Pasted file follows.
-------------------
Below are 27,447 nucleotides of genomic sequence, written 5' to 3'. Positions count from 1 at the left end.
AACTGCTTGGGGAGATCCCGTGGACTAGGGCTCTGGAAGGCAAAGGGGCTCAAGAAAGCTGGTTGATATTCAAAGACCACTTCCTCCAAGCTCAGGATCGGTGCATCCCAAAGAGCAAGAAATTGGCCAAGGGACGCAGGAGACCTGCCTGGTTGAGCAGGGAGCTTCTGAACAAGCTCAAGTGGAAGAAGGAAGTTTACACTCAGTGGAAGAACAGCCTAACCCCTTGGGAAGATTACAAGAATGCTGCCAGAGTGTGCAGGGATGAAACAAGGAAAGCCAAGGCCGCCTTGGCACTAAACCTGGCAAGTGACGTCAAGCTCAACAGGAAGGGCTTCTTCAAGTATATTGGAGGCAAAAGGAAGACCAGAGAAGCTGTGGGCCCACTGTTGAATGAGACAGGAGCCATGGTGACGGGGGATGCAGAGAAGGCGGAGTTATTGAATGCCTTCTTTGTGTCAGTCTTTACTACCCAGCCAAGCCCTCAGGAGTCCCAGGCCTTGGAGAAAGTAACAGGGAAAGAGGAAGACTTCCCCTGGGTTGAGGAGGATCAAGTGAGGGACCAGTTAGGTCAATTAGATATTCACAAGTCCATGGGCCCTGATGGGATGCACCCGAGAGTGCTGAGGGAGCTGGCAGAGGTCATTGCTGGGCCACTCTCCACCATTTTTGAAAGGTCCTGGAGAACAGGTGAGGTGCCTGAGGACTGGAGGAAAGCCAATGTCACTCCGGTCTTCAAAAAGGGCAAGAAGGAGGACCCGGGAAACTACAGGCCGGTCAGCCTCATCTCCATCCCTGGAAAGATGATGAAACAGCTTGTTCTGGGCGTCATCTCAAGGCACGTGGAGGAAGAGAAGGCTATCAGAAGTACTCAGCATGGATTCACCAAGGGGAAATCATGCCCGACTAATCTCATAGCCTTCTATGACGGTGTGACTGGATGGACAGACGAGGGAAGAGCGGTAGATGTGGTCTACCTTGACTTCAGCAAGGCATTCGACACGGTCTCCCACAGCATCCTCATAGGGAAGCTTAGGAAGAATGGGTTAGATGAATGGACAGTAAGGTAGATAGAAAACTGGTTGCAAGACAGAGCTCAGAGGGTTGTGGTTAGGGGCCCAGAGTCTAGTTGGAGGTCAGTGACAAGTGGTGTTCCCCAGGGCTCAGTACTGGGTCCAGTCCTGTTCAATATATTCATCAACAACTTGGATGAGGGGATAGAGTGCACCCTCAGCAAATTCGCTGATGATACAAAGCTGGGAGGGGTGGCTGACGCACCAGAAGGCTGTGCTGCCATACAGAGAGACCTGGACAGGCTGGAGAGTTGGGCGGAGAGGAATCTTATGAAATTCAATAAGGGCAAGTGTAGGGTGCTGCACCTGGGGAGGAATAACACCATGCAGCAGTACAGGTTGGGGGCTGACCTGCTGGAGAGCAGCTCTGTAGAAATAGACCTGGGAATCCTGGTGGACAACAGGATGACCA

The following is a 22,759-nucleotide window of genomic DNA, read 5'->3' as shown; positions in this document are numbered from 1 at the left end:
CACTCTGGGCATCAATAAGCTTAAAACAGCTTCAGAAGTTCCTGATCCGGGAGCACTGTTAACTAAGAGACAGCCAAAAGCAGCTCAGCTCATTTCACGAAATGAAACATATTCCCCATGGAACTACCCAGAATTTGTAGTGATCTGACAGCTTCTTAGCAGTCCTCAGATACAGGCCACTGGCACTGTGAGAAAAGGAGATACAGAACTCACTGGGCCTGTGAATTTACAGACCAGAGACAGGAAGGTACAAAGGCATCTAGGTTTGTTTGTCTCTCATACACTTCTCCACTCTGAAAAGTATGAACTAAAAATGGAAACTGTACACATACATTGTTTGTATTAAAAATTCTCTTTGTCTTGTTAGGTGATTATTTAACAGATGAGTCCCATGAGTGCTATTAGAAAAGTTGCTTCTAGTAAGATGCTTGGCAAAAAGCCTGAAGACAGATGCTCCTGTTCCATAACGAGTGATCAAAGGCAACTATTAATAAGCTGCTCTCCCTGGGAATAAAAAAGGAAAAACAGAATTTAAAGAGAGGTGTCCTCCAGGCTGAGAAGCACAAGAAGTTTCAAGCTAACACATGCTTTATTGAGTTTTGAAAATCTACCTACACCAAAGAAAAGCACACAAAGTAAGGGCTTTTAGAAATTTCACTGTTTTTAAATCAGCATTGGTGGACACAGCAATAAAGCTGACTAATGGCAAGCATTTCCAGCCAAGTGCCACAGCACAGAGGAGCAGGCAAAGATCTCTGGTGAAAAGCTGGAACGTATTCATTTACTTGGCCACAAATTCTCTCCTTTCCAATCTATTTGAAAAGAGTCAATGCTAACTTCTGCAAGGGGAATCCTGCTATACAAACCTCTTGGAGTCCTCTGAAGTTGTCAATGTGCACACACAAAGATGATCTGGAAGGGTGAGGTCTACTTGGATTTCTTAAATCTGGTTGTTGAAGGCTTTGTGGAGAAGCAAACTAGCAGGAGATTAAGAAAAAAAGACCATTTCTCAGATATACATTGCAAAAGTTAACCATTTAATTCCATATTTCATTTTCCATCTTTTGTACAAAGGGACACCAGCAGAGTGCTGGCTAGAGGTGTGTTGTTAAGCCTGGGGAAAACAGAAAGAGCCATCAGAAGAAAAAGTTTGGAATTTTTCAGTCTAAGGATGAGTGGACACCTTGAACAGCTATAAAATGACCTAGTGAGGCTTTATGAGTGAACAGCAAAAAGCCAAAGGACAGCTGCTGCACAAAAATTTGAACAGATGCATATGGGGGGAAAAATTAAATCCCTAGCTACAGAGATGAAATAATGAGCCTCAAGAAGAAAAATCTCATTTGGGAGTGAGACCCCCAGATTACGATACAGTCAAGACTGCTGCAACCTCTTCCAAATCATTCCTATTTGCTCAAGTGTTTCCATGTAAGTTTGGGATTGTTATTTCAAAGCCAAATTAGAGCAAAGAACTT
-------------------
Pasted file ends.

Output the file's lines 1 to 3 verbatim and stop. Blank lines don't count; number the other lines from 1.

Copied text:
Below are 27,447 nucleotides of genomic sequence, written 5' to 3'. Positions count from 1 at the left end.
AACTGCTTGGGGAGATCCCGTGGACTAGGGCTCTGGAAGGCAAAGGGGCTCAAGAAAGCTGGTTGATATTCAAAGACCACTTCCTCCAAGCTCAGGATCGGTGCATCCCAAAGAGCAAGAAATTGGCCAAGGGACGCAGGAGACCTGCCTGGTTGAGCAGGGAGCTTCTGAACAAGCTCAAGTGGAAGAAGGAAGTTTACACTCAGTGGAAGAACAGCCTAACCCCTTGGGAAGATTACAAGAATGCTGCCAGAGTGTGCAGGGATGAAACAAGGAAAGCCAAGGCCGCCTTGGCACTAAACCTGGCAAGTGACGTCAAGCTCAACAGGAAGGGCTTCTTCAAGTATATTGGAGGCAAAAGGAAGACCAGAGAAGCTGTGGGCCCACTGTTGAATGAGACAGGAGCCATGGTGACGGGGGATGCAGAGAAGGCGGAGTTATTGAATGCCTTCTTTGTGTCAGTCTTTACTACCCAGCCAAGCCCTCAGGAGTCCCAGGCCTTGGAGAAAGTAACAGGGAAAGAGGAAGACTTCCCCTGGGTTGAGGAGGATCAAGTGAGGGACCAGTTAGGTCAATTAGATATTCACAAGTCCATGGGCCCTGATGGGATGCACCCGAGAGTGCTGAGGGAGCTGGCAGAGGTCATTGCTGGGCCACTCTCCACCATTTTTGAAAGGTCCTGGAGAACAGGTGAGGTGCCTGAGGACTGGAGGAAAGCCAATGTCACTCCGGTCTTCAAAAAGGGCAAGAAGGAGGACCCGGGAAACTACAGGCCGGTCAGCCTCATCTCCATCCCTGGAAAGATGATGAAACAGCTTGTTCTGGGCGTCATCTCAAGGCACGTGGAGGAAGAGAAGGCTATCAGAAGTACTCAGCATGGATTCACCAAGGGGAAATCATGCCCGACTAATCTCATAGCCTTCTATGACGGTGTGACTGGATGGACAGACGAGGGAAGAGCGGTAGATGTGGTCTACCTTGACTTCAGCAAGGCATTCGACACGGTCTCCCACAGCATCCTCATAGGGAAGCTTAGGAAGAATGGGTTAGATGAATGGACAGTAAGGTAGATAGAAAACTGGTTGCAAGACAGAGCTCAGAGGGTTGTGGTTAGGGGCCCAGAGTCTAGTTGGAGGTCAGTGACAAGTGGTGTTCCCCAGGGCTCAGTACTGGGTCCAGTCCTGTTCAATATATTCATCAACAACTTGGATGAGGGGATAGAGTGCACCCTCAGCAAATTCGCTGATGATACAAAGCTGGGAGGGGTGGCTGACGCACCAGAAGGCTGTGCTGCCATACAGAGAGACCTGGACAGGCTGGAGAGTTGGGCGGAGAGGAATCTTATGAAATTCAATAAGGGCAAGTGTAGGGTGCTGCACCTGGGGAGGAATAACACCATGCAGCAGTACAGGTTGGGGGCTGACCTGCTGGAGAGCAGCTCTGTAGAAATAGACCTGGGAATCCTGGTGGACAACAGGATGACCA

The following is a 22,759-nucleotide window of genomic DNA, read 5'->3' as shown; positions in this document are numbered from 1 at the left end: